Long & Foster started as a small real estate firm in Fairfax in 1968, just as the Northern Virginia region was undergoing a housing boom. The suburbs of D.C. were about to explode with growth, from Columbia, Maryland, to Alexandria, Virginia and beyond, while the company grew to more than 11,000 agents and 220+ offices in the Mid-Atlantic and Northeast.
What styles of architecture did these residential building booms bring? Here are a five of the most popular kinds of homes that have changed hands in the region over the past 50 years.
Colonial. Hands-down the king of residential architecture in the Mid-Atlantic region for the past five decades. These homes have been described in architectural shorthand as “five over four and a door,” referring to five windows on the second floor centered over a door that’s flanked by four more windows.
The style is classic and practical for family living, with private areas upstairs and living areas on the first floor, said Jane Applegate, a real estate agent for 44 years with Long & Foster. Often, there’s a basement for storage, utilities and recreational space.
“I’ve had buyers coming in from other areas say they wish we had something here other than colonials, but they buy them, because they see the future resale value,” Applegate said. “Other styles have come and gone, but the colonials have stayed No. 1.”
Rambler. Also popular is the one-story brick or wood-sided rancher or rambler, usually sited over a basement that could be walk-out or entirely underground. Agents say these homes are enjoying some resurgent popularity among buyers of existing homes, because they are conducive to mid-century modern and uncluttered Scandinavian decorating styles favored by many of today’s homebuyers.
“What’s become popular, which is surprising to some of us, is the rambler,” said Sarah Funt, a Long & Foster agent based in Bethesda. “Mid-century is the new, hip thing. Center-hall colonial was the No. 1 selling home for a very long time, but it’s starting to be arts and crafts and mid-century ramblers.”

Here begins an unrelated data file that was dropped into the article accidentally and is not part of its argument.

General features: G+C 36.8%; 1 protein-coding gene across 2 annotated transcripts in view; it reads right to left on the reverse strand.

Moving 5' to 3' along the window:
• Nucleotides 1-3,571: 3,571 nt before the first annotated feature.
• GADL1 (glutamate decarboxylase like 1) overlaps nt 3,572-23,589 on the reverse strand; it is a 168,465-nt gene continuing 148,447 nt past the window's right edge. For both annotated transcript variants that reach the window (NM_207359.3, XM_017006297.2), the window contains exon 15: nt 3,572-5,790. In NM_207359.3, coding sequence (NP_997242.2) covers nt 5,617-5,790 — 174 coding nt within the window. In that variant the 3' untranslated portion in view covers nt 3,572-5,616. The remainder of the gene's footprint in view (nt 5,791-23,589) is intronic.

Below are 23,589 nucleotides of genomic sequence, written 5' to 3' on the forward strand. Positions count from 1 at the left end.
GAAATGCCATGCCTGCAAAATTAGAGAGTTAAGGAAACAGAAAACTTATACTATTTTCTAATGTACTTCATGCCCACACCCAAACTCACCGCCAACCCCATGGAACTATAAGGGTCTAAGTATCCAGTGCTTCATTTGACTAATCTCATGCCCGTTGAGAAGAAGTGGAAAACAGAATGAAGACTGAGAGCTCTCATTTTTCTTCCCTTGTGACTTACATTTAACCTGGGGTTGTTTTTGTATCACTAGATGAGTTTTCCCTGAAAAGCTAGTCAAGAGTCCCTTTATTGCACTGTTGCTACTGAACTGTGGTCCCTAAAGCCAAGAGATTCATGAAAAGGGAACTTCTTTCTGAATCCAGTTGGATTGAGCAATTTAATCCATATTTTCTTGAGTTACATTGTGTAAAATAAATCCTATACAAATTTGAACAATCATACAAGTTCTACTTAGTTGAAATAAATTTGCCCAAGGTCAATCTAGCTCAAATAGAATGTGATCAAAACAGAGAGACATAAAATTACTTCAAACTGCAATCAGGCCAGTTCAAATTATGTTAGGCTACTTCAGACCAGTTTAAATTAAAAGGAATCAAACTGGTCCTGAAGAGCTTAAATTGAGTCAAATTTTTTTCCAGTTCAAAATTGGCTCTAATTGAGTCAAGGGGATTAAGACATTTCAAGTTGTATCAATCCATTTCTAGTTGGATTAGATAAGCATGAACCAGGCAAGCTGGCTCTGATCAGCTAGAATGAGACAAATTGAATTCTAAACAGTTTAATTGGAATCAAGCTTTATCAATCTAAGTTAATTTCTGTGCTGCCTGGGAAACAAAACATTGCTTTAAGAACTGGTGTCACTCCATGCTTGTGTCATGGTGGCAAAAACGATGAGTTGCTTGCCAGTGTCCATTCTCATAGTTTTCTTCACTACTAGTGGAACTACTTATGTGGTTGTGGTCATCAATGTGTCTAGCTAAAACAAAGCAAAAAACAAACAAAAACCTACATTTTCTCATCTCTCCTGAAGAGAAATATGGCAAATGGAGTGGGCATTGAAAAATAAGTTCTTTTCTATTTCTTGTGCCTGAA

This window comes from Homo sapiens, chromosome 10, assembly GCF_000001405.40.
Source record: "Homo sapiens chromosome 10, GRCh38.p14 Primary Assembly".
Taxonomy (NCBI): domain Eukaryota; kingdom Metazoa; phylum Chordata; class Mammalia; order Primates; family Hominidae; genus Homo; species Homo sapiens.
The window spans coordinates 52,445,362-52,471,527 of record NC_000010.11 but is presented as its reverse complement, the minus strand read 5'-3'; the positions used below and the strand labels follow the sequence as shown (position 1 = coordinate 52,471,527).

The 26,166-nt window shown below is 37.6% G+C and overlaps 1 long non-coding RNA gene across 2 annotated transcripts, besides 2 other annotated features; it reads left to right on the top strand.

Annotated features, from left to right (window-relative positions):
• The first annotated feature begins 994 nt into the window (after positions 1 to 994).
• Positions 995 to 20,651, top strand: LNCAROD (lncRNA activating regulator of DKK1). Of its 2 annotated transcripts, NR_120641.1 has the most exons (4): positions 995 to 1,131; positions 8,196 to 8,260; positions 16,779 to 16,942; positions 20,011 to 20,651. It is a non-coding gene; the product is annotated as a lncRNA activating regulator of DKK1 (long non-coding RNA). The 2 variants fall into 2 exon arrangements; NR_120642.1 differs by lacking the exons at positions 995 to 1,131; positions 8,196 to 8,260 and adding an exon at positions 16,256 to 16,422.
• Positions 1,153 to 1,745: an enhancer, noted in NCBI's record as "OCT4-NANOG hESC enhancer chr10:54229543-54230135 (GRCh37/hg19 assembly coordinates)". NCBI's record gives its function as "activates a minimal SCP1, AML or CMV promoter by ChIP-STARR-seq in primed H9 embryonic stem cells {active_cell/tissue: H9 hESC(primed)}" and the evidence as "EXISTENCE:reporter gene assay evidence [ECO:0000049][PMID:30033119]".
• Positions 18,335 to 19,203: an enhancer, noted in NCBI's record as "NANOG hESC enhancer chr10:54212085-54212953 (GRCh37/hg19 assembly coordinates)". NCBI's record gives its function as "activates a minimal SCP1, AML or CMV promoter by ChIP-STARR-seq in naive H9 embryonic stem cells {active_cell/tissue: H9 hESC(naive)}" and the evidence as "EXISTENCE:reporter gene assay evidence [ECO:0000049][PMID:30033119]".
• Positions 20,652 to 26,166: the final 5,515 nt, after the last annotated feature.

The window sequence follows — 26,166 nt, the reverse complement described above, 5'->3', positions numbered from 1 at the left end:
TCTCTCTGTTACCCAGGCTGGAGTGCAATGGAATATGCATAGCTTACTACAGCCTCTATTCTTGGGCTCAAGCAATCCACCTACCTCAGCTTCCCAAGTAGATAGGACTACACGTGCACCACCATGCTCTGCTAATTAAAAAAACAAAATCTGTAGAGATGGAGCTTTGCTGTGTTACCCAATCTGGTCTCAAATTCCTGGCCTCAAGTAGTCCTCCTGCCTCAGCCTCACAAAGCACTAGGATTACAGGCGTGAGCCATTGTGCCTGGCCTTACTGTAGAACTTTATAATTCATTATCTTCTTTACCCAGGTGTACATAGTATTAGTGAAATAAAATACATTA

Split Level. Funt said she’s seeing some resurgent popularity of this style as well, among buyers of existing homes. It’s also conducive to mid-century and modern-style décor. Many of these homes were built in the region in the 1960s, 70s and 80s.
The style features a level on which you enter, which is usually a kitchen and living area. A short flight of stairs leads up to bedrooms and another set of steps goes down to recreation and utility areas.
Contemporary. Many of these homes were also built in the region in the 1960s and 70s. They’re sort of the anti-colonial, with asymmetric roof lines and large openings that make it feel like the house blends with nature. More recently, an expanded and updated version of the style has become popular in areas of the region with large, wooded lots, such as McLean, Virginia, said Warren Ralston, of W.C. Ralston Architects, in Chantilly, Virginia.
“People’s ability to see different styles, for example on Instagram or Houzz, has transformed their desire to have homes in styles like the contemporary style,” Ralston said. “Before, people might fall in love with a house they saw in California, and that style might make its way here a few years later. Now, they can look at a house on social media that’s just been finished in Monterrey and have it designed and built here.”
Craftsman. The style has been popular in America for over a century. It usually has a front porch with columns and makes use of wood, stone and cedar shake exteriors. Craftsman architecture has gained popularity in recent years – even as in-fill housing to replace older homes in established neighborhoods. In the past 10 years, they have become popular in new construction.
In 50 years of buying and selling, Long & Foster has sold just about every kind of house imaginable. If you are looking for your perfect style of home, visit LongandFoster.com to find an agent.